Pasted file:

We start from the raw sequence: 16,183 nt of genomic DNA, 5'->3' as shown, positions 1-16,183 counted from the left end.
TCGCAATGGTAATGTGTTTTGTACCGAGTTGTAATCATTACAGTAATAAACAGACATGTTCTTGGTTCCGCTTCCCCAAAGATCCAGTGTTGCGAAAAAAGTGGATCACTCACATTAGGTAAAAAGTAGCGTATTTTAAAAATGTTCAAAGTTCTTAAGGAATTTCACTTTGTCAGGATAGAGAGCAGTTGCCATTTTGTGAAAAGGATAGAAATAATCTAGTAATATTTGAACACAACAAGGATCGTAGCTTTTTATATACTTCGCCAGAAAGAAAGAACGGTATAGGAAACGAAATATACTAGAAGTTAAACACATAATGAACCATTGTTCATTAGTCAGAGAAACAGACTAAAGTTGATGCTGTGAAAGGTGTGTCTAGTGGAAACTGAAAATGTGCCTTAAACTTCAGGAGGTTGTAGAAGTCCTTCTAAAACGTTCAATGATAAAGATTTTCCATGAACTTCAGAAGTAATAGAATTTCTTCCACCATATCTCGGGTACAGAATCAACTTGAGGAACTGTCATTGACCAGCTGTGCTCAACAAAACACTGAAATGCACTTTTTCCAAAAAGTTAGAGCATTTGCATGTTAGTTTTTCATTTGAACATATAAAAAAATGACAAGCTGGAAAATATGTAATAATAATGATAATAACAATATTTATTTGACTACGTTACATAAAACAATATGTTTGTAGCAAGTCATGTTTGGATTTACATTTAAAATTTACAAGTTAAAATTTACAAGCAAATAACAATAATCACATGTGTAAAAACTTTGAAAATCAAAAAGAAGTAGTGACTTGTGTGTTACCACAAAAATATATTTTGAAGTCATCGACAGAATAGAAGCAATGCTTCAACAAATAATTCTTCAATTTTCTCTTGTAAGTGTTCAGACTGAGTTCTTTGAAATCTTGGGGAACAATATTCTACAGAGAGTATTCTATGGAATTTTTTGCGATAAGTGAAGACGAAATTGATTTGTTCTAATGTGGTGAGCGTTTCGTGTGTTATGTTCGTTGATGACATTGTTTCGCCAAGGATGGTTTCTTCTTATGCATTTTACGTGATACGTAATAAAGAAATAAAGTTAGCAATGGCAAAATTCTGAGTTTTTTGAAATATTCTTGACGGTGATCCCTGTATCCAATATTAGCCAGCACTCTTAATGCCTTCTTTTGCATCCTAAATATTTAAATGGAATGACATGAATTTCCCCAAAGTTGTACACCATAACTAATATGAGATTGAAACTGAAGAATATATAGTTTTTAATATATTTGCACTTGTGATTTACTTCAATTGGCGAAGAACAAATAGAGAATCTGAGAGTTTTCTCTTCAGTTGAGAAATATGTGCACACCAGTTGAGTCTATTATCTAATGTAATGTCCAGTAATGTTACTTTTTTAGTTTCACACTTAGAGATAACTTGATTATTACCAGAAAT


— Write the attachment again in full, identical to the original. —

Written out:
We start from the raw sequence: 16,183 nt of genomic DNA, 5'->3' as shown, positions 1-16,183 counted from the left end.
TCGCAATGGTAATGTGTTTTGTACCGAGTTGTAATCATTACAGTAATAAACAGACATGTTCTTGGTTCCGCTTCCCCAAAGATCCAGTGTTGCGAAAAAAGTGGATCACTCACATTAGGTAAAAAGTAGCGTATTTTAAAAATGTTCAAAGTTCTTAAGGAATTTCACTTTGTCAGGATAGAGAGCAGTTGCCATTTTGTGAAAAGGATAGAAATAATCTAGTAATATTTGAACACAACAAGGATCGTAGCTTTTTATATACTTCGCCAGAAAGAAAGAACGGTATAGGAAACGAAATATACTAGAAGTTAAACACATAATGAACCATTGTTCATTAGTCAGAGAAACAGACTAAAGTTGATGCTGTGAAAGGTGTGTCTAGTGGAAACTGAAAATGTGCCTTAAACTTCAGGAGGTTGTAGAAGTCCTTCTAAAACGTTCAATGATAAAGATTTTCCATGAACTTCAGAAGTAATAGAATTTCTTCCACCATATCTCGGGTACAGAATCAACTTGAGGAACTGTCATTGACCAGCTGTGCTCAACAAAACACTGAAATGCACTTTTTCCAAAAAGTTAGAGCATTTGCATGTTAGTTTTTCATTTGAACATATAAAAAAATGACAAGCTGGAAAATATGTAATAATAATGATAATAACAATATTTATTTGACTACGTTACATAAAACAATATGTTTGTAGCAAGTCATGTTTGGATTTACATTTAAAATTTACAAGTTAAAATTTACAAGCAAATAACAATAATCACATGTGTAAAAACTTTGAAAATCAAAAAGAAGTAGTGACTTGTGTGTTACCACAAAAATATATTTTGAAGTCATCGACAGAATAGAAGCAATGCTTCAACAAATAATTCTTCAATTTTCTCTTGTAAGTGTTCAGACTGAGTTCTTTGAAATCTTGGGGAACAATATTCTACAGAGAGTATTCTATGGAATTTTTTGCGATAAGTGAAGACGAAATTGATTTGTTCTAATGTGGTGAGCGTTTCGTGTGTTATGTTCGTTGATGACATTGTTTCGCCAAGGATGGTTTCTTCTTATGCATTTTACGTGATACGTAATAAAGAAATAAAGTTAGCAATGGCAAAATTCTGAGTTTTTTGAAATATTCTTGACGGTGATCCCTGTATCCAATATTAGCCAGCACTCTTAATGCCTTCTTTTGCATCCTAAATATTTAAATGGAATGACATGAATTTCCCCAAAGTTGTACACCATAACTAATATGAGATTGAAACTGAAGAATATATAGTTTTTAATATATTTGCACTTGTGATTTACTTCAATTGGCGAAGAACAAATAGAGAATCTGAGAGTTTTCTCTTCAGTTGAGAAATATGTGCACACCAGTTGAGTCTATTATCTAATGTAATGTCCAGTAATGTTACTTTTTTAGTTTCACACTTAGAGATAACTTGATTATTACCAGAAAT